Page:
The hidden date for this stamp can be found along the bottom edge of the stamp.
What happened to Raoul Wallenberg after 1945 is a bit of a mystery. What is known – and is legend – is his mission to save as many as 100,000 Jewish people in Budapest, Hungary during the Second World War.
Wallenberg – then 32 – arrived in Budapest in 1944. He designed a protective passport called the Schutz-Pass featuring the symbols and colours of Sweden, which he handed out indiscriminately, often in dangerous circumstances, to people in the Jewish community. But before he could return home at the end of the war, he disappeared into Soviet custody with no satisfactory explanation of his fate.
In recognition of his efforts, the Canadian government made the Swedish-born Wallenberg Canada’s first honorary citizen in 1985, and designated January 17, the day of his disappearance, as Raoul Wallenberg Day. Jim Phillips, Director of Canada Post’s Stamp Services notes, “As an international citizen, Wallenberg is recognized the world over as a hero. We’re highlighting his place as Canada’s first honorary citizen as well as his heroic achievements that earned him that distinction.”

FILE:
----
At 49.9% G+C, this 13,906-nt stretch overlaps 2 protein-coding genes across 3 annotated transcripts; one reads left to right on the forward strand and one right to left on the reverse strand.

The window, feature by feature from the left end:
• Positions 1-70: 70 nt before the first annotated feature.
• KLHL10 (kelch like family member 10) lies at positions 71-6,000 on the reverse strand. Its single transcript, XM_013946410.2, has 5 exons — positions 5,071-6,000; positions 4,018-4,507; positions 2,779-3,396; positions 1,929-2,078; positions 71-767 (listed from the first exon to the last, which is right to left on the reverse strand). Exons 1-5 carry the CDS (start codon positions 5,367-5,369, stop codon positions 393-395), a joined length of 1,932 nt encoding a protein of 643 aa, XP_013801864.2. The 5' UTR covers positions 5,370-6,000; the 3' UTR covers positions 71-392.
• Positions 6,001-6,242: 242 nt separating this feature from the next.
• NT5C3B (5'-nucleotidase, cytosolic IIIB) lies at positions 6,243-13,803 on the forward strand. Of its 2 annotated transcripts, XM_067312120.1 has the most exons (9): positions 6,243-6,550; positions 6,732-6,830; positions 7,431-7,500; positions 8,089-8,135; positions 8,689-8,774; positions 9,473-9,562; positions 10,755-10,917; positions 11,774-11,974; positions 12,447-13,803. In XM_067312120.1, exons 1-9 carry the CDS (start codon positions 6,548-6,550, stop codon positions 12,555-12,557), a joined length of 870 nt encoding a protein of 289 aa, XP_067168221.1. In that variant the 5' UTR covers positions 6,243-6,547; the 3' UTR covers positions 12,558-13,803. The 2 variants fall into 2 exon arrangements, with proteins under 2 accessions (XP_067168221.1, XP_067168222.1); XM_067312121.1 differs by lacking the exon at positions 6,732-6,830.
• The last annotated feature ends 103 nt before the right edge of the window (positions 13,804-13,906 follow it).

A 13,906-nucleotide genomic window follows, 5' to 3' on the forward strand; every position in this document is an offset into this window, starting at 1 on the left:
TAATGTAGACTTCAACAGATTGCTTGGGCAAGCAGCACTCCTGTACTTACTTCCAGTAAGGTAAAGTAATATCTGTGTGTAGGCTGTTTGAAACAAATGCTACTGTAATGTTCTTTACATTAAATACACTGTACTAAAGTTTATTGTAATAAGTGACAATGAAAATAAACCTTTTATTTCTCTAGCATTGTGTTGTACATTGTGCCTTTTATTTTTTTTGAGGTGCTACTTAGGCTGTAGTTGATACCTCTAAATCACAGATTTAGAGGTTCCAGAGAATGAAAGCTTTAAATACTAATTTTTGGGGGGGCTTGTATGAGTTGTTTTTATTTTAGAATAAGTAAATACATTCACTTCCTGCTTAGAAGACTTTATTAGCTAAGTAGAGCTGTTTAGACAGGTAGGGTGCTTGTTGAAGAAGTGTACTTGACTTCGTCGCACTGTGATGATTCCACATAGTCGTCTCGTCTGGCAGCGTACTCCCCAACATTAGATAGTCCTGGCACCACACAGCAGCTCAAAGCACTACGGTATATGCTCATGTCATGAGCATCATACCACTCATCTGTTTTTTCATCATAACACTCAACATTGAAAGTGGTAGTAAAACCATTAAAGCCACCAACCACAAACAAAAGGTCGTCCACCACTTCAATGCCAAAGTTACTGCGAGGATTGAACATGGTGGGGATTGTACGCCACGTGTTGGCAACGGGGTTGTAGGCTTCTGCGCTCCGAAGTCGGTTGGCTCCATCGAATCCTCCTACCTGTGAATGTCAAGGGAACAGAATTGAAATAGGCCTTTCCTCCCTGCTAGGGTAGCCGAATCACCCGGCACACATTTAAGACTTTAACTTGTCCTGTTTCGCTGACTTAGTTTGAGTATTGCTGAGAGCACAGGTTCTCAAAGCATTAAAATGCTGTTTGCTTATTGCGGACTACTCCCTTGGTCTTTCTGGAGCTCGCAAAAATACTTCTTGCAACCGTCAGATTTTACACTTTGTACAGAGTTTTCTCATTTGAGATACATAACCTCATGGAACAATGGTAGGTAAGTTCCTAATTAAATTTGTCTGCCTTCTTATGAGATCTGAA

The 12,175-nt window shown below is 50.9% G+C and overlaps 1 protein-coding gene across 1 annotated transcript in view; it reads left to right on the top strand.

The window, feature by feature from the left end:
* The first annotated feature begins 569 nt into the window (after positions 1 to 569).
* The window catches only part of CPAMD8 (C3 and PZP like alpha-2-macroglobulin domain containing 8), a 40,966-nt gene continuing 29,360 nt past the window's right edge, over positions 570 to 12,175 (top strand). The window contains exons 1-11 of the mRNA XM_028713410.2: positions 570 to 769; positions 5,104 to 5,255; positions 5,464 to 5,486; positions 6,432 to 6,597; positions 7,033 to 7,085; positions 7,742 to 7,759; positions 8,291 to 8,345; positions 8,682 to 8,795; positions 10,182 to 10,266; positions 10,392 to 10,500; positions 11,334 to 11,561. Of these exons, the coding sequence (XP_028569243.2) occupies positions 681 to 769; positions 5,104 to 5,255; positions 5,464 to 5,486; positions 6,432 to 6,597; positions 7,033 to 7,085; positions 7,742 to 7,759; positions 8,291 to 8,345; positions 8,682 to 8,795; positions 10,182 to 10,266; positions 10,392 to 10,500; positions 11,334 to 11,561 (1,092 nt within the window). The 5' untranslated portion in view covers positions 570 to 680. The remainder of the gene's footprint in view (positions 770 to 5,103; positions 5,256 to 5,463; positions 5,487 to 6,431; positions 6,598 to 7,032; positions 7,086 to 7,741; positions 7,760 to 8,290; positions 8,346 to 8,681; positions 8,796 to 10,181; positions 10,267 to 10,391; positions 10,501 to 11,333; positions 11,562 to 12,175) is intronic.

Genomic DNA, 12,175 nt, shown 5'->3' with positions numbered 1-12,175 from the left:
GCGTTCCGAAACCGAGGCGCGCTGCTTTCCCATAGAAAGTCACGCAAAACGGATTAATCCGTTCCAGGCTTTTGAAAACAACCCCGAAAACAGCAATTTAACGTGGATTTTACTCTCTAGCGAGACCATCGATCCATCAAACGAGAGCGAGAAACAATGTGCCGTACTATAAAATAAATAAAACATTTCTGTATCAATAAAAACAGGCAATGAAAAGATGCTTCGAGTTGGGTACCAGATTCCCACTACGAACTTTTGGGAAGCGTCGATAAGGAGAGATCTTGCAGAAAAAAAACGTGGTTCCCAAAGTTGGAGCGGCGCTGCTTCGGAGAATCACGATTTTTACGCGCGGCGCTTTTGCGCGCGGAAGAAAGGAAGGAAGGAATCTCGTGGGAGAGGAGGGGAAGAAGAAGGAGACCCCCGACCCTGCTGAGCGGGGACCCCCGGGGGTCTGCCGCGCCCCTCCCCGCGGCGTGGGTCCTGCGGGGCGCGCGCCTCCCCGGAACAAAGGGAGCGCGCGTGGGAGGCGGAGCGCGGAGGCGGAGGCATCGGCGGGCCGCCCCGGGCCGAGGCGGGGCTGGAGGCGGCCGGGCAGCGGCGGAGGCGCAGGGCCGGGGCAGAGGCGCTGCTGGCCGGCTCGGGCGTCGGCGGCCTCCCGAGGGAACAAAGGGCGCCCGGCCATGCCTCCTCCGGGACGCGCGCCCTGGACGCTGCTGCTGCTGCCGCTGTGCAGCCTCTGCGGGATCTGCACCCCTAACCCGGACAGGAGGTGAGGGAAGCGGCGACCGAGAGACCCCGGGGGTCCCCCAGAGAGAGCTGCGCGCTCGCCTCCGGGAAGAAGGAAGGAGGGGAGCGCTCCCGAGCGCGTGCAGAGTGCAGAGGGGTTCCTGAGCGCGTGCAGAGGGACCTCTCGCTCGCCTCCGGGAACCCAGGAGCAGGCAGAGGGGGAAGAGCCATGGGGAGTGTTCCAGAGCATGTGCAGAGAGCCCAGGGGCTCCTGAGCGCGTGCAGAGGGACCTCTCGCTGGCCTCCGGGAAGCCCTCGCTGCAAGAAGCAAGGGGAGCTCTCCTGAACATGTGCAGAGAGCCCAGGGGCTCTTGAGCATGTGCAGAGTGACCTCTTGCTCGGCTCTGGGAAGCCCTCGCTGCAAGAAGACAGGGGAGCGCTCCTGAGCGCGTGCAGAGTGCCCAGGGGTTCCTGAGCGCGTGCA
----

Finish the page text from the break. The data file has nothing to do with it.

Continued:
The stamp, featuring Wallenberg’s passport photo from 1944, shows a number of elements related to his efforts in Budapest including Hungarian Jews rescued from deportation and images from the Schutz-Pass.
Glenda Rissman of q30design said her design team wanted to focus on educating people about Wallenberg. “The stamp is really about representing the facts of his life and his deeds.” In particular, she points to stories of Wallenberg rescuing people right off the deportation trains. “Even at the last moment, he was able to change people’s destiny.”